I carefully avoid wildlife for a half mile west on Whitewood Road, watching for beavers at Whitewood Creek. I wonder at the gigantic new black and yellow checkered sign. Choosing south, I appreciate #590, paved bliss and old farms for 5 miles to the old fire hall.
    On #588 it’s turn left to Hopper’s Variety, or dally downhill into the idyllic little village of Nolalu.

  2. Great advice Jim. Starting out with a rough sketch of your geography is good if you’re making it up. You can add stuff as you go along too and your readers won’t get confused if you stick to the map, even if they never see it.


    • Great point, Mike — you can make up your terrain as you “go” — perfect! Always appreciate your feedback, thanks!

  3. When it comes to economy of prose you can’t go wrong with Child and Reacher as examples.

  4. Well, if you really want to know how to get to Dutch’s Market from my house: Go down the dirt road until you reach the “real” road and turn left and–making certain you watch out for deer, wild turkey and even the occasional red-tail fox– you head down the hill, cross the stream–you can slow down or stop entirely and watch it flow for a while, cuz it really is pretty– and make sure you stop at the 4-way stop at Brink Hill and Hemlock Grove. There’s always a fool or two who won’t or can’t stop at the bottom of that huge hill and I don’t think you’d want to get hit. It could hurt. Then continue around the curve past the lovely stone building housing Roger’s car care, past the not to pretty car wash and there’s Dutch’s plain as you please. Can’t miss it. No, I’m not brief except in height, but you did ask!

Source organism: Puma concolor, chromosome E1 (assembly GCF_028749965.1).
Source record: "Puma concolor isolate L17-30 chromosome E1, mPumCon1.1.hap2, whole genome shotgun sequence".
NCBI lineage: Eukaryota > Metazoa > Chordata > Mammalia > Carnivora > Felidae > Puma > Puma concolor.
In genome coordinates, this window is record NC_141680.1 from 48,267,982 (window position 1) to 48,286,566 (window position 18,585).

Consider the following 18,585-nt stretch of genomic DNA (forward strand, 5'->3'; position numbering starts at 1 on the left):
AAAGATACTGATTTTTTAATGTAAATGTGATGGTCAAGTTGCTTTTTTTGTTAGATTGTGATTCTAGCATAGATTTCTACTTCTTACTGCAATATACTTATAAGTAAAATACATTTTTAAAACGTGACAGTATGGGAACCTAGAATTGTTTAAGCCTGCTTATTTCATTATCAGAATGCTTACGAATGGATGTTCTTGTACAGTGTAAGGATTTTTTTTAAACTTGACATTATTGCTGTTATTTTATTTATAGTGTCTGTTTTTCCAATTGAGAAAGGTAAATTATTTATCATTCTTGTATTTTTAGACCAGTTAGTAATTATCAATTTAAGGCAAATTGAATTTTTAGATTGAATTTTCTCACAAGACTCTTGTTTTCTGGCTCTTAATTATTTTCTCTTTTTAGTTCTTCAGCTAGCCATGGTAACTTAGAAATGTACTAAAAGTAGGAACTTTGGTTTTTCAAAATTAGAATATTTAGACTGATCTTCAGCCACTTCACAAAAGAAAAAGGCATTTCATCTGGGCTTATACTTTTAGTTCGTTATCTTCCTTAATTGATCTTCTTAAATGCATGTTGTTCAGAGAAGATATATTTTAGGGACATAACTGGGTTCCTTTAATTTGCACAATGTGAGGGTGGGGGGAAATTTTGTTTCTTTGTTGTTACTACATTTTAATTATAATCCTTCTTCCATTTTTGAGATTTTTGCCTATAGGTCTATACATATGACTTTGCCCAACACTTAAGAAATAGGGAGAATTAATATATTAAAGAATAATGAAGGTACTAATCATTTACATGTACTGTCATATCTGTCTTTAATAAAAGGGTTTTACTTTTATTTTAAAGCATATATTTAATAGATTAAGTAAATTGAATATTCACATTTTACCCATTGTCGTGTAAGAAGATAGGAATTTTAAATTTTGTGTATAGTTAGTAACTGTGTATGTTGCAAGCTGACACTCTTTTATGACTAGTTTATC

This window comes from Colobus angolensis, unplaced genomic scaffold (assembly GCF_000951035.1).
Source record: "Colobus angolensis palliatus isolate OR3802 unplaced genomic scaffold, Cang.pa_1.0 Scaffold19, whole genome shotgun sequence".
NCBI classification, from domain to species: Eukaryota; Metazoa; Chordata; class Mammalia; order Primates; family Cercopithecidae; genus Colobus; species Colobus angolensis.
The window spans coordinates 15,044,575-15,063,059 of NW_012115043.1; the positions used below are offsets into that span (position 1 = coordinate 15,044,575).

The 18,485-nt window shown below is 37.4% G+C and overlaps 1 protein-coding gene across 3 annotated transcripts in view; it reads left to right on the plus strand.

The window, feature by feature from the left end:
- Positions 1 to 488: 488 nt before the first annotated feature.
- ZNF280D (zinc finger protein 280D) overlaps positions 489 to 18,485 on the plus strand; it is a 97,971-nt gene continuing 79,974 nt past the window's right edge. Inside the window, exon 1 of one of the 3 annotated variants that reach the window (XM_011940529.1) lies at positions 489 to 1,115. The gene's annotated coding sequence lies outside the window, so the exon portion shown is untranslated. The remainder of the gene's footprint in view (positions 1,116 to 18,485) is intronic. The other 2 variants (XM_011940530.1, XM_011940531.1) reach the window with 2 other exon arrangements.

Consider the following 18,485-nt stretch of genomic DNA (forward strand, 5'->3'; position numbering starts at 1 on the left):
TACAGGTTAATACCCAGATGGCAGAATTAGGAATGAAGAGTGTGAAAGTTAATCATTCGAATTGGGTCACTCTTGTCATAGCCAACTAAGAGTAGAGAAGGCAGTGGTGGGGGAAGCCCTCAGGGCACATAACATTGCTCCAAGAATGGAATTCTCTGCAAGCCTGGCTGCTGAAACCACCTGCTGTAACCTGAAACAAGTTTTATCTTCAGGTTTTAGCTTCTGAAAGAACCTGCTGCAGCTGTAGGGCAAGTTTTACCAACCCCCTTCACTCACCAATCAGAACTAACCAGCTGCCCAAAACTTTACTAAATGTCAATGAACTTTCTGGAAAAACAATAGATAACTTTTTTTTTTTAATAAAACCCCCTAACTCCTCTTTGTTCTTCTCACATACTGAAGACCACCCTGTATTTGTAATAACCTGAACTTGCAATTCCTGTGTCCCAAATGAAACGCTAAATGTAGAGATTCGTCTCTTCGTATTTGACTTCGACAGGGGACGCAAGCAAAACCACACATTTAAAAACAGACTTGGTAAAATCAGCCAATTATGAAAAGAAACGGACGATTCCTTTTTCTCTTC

5. Damn, you used two of my ‘draft post’ suggestions. But we all on the same team 😉 I couldn’t pass this challenge up:
    “Take a right out of the garage, immediate right fast from 0 to 55 mph and try to get into the left lane to turn left at an engineer’s nightmare for an intersection. Catch your breath for a mile until you see the ugliest excuse for a commercial sign you’ve ever seen. That’s the grocery store. The produce section doesn’t look much better. Good luck!”

    • Jim Bessey says

      Wow, that was fun, Lee!

      I love the urgency and energy you display in your sample scene. What were the draft post suggestions? Tell me more?

      • Glad you did, Jim! It simulates in words the various heartrates of drivers around here depending upon whether a speed limit is enforced (slow down) or not (race likabatouttahell!). Draft post is down the road, figuratively speaking. I start a lot of them and add to them as I go. Today was rough so no Ilie Ruby post. You’ll know where to read it…;) My best to you!!